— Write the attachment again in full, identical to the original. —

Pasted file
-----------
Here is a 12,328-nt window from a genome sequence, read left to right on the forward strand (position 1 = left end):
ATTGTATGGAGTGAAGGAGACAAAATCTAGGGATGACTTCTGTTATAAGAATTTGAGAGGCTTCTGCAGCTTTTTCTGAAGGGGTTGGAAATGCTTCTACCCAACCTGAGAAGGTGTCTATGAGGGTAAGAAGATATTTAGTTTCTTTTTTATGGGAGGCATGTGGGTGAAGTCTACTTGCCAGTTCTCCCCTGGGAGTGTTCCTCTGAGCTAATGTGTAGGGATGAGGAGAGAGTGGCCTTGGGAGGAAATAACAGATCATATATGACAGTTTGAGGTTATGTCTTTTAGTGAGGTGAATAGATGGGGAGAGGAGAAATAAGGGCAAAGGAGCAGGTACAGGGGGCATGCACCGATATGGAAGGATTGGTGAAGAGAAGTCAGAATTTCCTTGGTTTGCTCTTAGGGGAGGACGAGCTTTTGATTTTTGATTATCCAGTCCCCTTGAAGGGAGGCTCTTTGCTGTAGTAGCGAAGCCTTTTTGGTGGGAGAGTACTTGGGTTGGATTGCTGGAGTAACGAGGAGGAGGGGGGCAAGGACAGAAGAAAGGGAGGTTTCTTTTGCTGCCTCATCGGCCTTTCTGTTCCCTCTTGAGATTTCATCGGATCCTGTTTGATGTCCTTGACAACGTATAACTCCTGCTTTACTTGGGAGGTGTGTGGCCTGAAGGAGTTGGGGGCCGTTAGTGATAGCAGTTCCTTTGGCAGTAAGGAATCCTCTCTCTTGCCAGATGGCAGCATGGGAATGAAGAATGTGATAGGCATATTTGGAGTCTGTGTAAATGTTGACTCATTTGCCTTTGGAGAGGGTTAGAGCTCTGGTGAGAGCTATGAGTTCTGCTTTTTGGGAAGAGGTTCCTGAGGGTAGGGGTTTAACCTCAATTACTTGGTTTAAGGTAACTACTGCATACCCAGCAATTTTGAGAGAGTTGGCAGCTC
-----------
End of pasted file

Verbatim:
Here is a 12,328-nt window from a genome sequence, read left to right on the forward strand (position 1 = left end):
ATTGTATGGAGTGAAGGAGACAAAATCTAGGGATGACTTCTGTTATAAGAATTTGAGAGGCTTCTGCAGCTTTTTCTGAAGGGGTTGGAAATGCTTCTACCCAACCTGAGAAGGTGTCTATGAGGGTAAGAAGATATTTAGTTTCTTTTTTATGGGAGGCATGTGGGTGAAGTCTACTTGCCAGTTCTCCCCTGGGAGTGTTCCTCTGAGCTAATGTGTAGGGATGAGGAGAGAGTGGCCTTGGGAGGAAATAACAGATCATATATGACAGTTTGAGGTTATGTCTTTTAGTGAGGTGAATAGATGGGGAGAGGAGAAATAAGGGCAAAGGAGCAGGTACAGGGGGCATGCACCGATATGGAAGGATTGGTGAAGAGAAGTCAGAATTTCCTTGGTTTGCTCTTAGGGGAGGACGAGCTTTTGATTTTTGATTATCCAGTCCCCTTGAAGGGAGGCTCTTTGCTGTAGTAGCGAAGCCTTTTTGGTGGGAGAGTACTTGGGTTGGATTGCTGGAGTAACGAGGAGGAGGGGGGCAAGGACAGAAGAAAGGGAGGTTTCTTTTGCTGCCTCATCGGCCTTTCTGTTCCCTCTTGAGATTTCATCGGATCCTGTTTGATGTCCTTGACAACGTATAACTCCTGCTTTACTTGGGAGGTGTGTGGCCTGAAGGAGTTGGGGGCCGTTAGTGATAGCAGTTCCTTTGGCAGTAAGGAATCCTCTCTCTTGCCAGATGGCAGCATGGGAATGAAGAATGTGATAGGCATATTTGGAGTCTGTGTAAATGTTGACTCATTTGCCTTTGGAGAGGGTTAGAGCTCTGGTGAGAGCTATGAGTTCTGCTTTTTGGGAAGAGGTTCCTGAGGGTAGGGGTTTAACCTCAATTACTTGGTTTAAGGTAACTACTGCATACCCAGCAATTTTGAGAGAGTTGGCAGCTC